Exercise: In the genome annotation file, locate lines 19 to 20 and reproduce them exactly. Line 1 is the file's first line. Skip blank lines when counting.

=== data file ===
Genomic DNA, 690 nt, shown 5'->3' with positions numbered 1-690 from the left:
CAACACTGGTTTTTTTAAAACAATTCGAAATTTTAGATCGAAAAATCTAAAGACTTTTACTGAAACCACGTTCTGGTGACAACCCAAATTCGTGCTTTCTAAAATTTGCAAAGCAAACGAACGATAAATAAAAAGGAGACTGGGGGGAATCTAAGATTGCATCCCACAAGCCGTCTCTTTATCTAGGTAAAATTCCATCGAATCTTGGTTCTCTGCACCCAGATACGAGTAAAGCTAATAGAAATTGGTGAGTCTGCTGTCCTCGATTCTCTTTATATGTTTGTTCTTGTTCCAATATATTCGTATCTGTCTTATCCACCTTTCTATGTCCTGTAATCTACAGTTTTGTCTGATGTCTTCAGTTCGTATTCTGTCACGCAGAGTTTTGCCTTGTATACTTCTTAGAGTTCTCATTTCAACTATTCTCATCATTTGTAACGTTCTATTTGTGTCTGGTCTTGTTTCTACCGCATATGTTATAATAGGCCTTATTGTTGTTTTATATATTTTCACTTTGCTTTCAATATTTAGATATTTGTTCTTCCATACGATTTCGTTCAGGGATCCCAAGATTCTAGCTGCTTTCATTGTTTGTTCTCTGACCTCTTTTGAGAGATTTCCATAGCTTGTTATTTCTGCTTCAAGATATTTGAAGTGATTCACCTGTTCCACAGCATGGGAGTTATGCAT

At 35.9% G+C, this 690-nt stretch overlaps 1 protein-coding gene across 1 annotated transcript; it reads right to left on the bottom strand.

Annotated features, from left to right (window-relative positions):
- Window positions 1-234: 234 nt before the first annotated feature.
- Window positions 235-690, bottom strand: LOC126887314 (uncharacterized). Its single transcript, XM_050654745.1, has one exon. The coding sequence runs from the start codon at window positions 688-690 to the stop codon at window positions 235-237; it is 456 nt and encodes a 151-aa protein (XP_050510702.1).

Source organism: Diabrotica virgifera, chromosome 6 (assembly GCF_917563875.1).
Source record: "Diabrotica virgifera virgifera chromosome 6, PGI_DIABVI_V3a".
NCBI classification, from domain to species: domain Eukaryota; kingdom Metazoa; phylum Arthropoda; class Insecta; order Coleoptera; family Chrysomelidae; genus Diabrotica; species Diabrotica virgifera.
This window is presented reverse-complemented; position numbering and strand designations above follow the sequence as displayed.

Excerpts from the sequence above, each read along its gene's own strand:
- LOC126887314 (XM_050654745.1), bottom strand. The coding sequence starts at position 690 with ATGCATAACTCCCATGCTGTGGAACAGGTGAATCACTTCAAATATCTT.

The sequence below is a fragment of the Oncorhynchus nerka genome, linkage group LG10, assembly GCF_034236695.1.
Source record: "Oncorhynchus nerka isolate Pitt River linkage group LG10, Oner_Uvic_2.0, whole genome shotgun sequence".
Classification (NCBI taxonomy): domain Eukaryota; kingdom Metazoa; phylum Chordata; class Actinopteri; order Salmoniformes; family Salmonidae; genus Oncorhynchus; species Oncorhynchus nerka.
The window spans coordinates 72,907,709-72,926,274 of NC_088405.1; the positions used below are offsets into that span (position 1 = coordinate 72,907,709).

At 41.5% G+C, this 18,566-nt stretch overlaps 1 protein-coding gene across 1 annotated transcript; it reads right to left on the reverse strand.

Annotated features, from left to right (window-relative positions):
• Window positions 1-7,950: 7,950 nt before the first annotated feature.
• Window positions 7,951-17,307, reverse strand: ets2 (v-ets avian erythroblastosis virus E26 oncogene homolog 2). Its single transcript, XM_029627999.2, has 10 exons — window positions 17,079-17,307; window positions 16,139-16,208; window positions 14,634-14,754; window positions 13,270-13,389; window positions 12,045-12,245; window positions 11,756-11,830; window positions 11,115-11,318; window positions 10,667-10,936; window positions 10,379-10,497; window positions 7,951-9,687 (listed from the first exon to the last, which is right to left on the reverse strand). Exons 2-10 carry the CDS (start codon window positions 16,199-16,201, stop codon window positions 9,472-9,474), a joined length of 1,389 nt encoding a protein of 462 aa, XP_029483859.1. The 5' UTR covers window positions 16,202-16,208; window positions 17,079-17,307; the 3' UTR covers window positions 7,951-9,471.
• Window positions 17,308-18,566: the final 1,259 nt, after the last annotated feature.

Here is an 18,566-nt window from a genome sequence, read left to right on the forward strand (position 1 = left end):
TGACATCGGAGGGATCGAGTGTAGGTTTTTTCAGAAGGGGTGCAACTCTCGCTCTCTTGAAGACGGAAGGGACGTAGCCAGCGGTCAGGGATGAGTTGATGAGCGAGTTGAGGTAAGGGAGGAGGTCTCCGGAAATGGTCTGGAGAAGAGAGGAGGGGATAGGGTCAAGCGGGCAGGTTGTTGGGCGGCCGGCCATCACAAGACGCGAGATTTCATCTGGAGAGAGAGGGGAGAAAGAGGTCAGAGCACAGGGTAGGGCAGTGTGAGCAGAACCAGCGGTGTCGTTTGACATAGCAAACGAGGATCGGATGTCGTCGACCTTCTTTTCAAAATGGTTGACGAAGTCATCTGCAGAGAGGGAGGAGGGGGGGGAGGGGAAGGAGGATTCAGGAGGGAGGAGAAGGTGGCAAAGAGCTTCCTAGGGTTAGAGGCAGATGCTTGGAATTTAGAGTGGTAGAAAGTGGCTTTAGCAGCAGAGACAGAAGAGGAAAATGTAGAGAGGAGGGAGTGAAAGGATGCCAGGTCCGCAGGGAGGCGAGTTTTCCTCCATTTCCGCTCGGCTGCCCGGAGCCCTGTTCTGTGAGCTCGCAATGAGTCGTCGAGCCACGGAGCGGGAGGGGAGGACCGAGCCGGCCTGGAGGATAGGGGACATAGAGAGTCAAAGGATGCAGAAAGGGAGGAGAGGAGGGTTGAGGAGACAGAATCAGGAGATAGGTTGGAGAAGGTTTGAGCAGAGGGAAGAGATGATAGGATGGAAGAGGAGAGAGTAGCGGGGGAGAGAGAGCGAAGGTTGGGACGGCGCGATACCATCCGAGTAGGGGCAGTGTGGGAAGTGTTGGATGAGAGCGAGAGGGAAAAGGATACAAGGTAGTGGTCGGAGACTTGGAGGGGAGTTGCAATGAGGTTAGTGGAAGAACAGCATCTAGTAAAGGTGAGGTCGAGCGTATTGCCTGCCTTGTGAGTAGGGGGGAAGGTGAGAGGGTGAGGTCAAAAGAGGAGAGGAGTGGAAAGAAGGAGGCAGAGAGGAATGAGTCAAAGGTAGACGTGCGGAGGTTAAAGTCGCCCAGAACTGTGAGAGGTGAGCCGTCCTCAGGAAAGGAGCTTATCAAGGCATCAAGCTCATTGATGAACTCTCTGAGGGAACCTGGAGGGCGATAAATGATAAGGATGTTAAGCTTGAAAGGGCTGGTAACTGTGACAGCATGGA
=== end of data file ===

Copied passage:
• Window positions 1-7,950: 7,950 nt before the first annotated feature.
• Window positions 7,951-17,307, reverse strand: ets2 (v-ets avian erythroblastosis virus E26 oncogene homolog 2). Its single transcript, XM_029627999.2, has 10 exons — window positions 17,079-17,307; window positions 16,139-16,208; window positions 14,634-14,754; window positions 13,270-13,389; window positions 12,045-12,245; window positions 11,756-11,830; window positions 11,115-11,318; window positions 10,667-10,936; window positions 10,379-10,497; window positions 7,951-9,687 (listed from the first exon to the last, which is right to left on the reverse strand). Exons 2-10 carry the CDS (start codon window positions 16,199-16,201, stop codon window positions 9,472-9,474), a joined length of 1,389 nt encoding a protein of 462 aa, XP_029483859.1. The 5' UTR covers window positions 16,202-16,208; window positions 17,079-17,307; the 3' UTR covers window positions 7,951-9,471.